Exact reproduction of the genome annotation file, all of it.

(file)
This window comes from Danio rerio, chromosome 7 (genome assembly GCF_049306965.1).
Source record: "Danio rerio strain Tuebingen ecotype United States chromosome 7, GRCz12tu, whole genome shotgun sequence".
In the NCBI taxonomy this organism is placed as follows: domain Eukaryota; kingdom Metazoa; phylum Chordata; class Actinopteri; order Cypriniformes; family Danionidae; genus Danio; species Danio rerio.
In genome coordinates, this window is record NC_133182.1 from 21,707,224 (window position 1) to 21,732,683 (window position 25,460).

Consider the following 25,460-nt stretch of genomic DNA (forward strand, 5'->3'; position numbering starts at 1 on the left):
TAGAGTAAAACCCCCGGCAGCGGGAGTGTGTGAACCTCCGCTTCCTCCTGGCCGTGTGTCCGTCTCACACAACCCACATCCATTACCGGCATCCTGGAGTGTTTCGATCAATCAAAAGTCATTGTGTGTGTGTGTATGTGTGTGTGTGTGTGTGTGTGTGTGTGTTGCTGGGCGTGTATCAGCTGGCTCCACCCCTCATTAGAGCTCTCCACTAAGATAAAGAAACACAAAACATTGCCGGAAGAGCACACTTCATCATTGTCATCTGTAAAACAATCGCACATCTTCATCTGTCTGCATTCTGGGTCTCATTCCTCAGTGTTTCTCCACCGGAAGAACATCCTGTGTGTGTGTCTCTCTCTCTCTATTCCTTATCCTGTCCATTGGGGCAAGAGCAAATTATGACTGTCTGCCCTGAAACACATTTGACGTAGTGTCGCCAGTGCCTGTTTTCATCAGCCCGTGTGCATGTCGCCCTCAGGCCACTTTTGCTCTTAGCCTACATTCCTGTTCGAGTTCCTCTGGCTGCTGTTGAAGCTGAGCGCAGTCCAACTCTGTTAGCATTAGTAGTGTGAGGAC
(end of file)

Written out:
This window comes from Danio rerio, chromosome 7 (genome assembly GCF_049306965.1).
Source record: "Danio rerio strain Tuebingen ecotype United States chromosome 7, GRCz12tu, whole genome shotgun sequence".
In the NCBI taxonomy this organism is placed as follows: domain Eukaryota; kingdom Metazoa; phylum Chordata; class Actinopteri; order Cypriniformes; family Danionidae; genus Danio; species Danio rerio.
In genome coordinates, this window is record NC_133182.1 from 21,707,224 (window position 1) to 21,732,683 (window position 25,460).

Consider the following 25,460-nt stretch of genomic DNA (forward strand, 5'->3'; position numbering starts at 1 on the left):
TAGAGTAAAACCCCCGGCAGCGGGAGTGTGTGAACCTCCGCTTCCTCCTGGCCGTGTGTCCGTCTCACACAACCCACATCCATTACCGGCATCCTGGAGTGTTTCGATCAATCAAAAGTCATTGTGTGTGTGTGTATGTGTGTGTGTGTGTGTGTGTGTGTGTGTTGCTGGGCGTGTATCAGCTGGCTCCACCCCTCATTAGAGCTCTCCACTAAGATAAAGAAACACAAAACATTGCCGGAAGAGCACACTTCATCATTGTCATCTGTAAAACAATCGCACATCTTCATCTGTCTGCATTCTGGGTCTCATTCCTCAGTGTTTCTCCACCGGAAGAACATCCTGTGTGTGTGTCTCTCTCTCTCTATTCCTTATCCTGTCCATTGGGGCAAGAGCAAATTATGACTGTCTGCCCTGAAACACATTTGACGTAGTGTCGCCAGTGCCTGTTTTCATCAGCCCGTGTGCATGTCGCCCTCAGGCCACTTTTGCTCTTAGCCTACATTCCTGTTCGAGTTCCTCTGGCTGCTGTTGAAGCTGAGCGCAGTCCAACTCTGTTAGCATTAGTAGTGTGAGGAC